New to Twitter and wondering what to do? Tweeting, but no one’s replying? Putting loads of effort into marketing, but no one cares?

You’re definitely not alone. I don’t aspire to a large Twitter following, but I wanted to enjoy more conversation and not feel like the lonely kid at the edge of the playground…

I decided to get advice from Keith Keller, founder of Global Social Media Coaching, who specialises in teaching businesses, entrepreneurs and creative professionals how to engage on Twitter.

I heard about Keith when I interviewed Natasha Younge. Natasha is the actor who publishes the only Paper.li to get into the top 10 of the Shorty awards (magazine) and is among Keith’s clients.

Keith agreed to share his expertise in a two-part series. In Part 1 he gives 10 tips to make Twitter work for your business. Read on or listen to our podcast if you prefer.

1. Most businesses can benefit from Twitter in some way

If you have a business with something to sell, or if you want to be seen as a thought leader with something to say, Twitter is brilliant for marketing. It doesn’t matter if you’re marketing around the world or around the block. There are 600 million people on Twitter: you can reach a relevant section of that audience if you play the game right.

2. Twitter is the most powerful mechanism for sharing information fast

Social media in general is a magnificent way to share information about what you do, but Twitter is so powerful because of the potential number of people you can reach.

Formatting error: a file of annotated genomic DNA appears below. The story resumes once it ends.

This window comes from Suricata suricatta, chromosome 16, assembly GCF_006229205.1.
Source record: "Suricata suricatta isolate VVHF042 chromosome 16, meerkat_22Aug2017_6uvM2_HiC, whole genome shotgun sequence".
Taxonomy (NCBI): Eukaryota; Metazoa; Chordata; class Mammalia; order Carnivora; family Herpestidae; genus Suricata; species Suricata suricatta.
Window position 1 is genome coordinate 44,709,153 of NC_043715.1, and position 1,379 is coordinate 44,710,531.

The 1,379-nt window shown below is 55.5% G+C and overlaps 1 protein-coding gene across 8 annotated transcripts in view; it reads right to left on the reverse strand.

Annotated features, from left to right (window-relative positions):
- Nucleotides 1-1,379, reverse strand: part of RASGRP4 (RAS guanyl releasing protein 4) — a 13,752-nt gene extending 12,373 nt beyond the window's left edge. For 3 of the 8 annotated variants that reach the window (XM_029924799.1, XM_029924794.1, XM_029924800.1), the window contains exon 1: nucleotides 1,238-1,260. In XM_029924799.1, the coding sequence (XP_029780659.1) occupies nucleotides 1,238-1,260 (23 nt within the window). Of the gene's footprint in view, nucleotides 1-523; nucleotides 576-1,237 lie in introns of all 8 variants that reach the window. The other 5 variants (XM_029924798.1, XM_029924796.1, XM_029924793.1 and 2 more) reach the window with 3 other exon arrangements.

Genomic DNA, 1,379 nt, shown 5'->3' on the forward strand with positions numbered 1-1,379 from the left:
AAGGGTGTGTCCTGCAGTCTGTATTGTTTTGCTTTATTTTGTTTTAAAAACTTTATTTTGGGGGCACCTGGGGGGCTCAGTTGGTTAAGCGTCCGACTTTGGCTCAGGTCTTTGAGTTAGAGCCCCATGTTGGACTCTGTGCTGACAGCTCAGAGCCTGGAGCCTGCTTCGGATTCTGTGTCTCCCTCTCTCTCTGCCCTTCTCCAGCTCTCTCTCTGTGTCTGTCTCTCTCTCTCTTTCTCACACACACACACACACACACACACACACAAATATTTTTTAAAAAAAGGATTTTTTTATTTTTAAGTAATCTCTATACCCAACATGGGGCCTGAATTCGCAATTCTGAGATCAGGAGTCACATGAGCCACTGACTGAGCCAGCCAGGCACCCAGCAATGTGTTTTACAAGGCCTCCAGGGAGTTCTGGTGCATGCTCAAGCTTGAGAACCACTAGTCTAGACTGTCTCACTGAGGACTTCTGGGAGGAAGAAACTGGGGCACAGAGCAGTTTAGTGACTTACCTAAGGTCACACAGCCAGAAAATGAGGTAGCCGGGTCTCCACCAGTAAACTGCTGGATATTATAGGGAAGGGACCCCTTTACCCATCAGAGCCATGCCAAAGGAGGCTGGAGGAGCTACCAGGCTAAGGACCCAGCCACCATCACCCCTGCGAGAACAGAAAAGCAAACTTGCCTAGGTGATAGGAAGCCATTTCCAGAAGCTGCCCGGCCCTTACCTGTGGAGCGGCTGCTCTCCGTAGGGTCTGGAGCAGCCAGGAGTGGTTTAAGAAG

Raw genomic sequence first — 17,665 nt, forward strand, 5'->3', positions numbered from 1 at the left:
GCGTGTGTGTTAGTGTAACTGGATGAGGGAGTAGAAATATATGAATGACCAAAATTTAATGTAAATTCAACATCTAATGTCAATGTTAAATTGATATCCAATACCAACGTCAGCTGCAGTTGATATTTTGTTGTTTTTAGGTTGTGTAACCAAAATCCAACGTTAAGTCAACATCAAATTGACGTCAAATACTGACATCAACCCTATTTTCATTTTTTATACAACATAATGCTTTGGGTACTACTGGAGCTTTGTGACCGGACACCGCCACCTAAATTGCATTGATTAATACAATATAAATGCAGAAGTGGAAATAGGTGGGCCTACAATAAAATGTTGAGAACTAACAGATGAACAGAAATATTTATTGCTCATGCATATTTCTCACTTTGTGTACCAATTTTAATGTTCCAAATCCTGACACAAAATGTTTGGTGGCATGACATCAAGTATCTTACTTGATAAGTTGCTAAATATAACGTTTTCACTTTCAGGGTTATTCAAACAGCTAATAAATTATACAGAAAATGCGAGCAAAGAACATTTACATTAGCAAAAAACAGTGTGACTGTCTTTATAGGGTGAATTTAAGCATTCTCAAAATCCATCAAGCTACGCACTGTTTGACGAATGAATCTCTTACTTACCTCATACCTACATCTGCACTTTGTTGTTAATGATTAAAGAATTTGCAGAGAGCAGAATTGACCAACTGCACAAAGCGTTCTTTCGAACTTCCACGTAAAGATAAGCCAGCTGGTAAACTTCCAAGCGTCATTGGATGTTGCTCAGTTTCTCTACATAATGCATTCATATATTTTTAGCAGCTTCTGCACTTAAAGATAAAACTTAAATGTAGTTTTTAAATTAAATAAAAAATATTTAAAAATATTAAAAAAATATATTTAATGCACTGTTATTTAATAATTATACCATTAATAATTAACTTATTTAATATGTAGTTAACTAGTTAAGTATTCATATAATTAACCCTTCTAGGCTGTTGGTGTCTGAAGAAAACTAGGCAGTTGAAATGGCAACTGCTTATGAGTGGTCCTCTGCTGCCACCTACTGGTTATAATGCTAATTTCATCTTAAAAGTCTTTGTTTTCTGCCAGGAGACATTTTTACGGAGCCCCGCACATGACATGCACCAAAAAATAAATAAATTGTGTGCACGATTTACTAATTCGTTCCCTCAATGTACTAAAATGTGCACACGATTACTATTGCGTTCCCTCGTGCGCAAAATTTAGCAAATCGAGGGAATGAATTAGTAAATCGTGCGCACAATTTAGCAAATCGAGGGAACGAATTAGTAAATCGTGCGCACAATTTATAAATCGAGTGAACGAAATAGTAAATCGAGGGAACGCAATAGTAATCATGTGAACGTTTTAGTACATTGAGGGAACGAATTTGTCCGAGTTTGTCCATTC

3. You can achieve reach even while you are building up your followers

Your marketing message can reach many more people than your own followers. The ‘reach’ is the number of people who see your tweets when they’re retweeted by others. You can actually measure that figure.

I have 30,000 followers and I jokingly say that I can reach 30,000 people in 30 seconds. On a particular day a couple of weeks ago my tweets reached more than 2 million people, because I was retweeted by one of my followers – who has about 2 million followers.

 4. You need to get your brand right before you market on Twitter

Twitter is a secondary site. If you have nothing to say, if you don’t stand for anything, if you haven’t got your brand right – then Twitter could be a complete waste of time.

Create your brand, your message, your USP before you start. Know what you stand for. Be very clear about what you do and what you offer. That’s what you’re going to tweet about.

5.  Marketing on Twitter is not about your personal life, it’s about sharing valuable content

It is about sharing information, but not the fact that you had a sandwich on the beach with your best friend. The information you share is designed to build a loyal tribe who are interested in your services or your products. So you need to share relevant information that will be useful for them.

6. Marketing on Twitter is not about selling either

Twitter is not about overtly selling your stuff. This may sound counter-intuitive but it is the essence of social media marketing. I recommend that 4 out of 5 tweets should be useful, relevant content and only 1 in 5 sales-related. One in 10 is even better if you can manage it.

7. You don’t have to write all the content you share yourself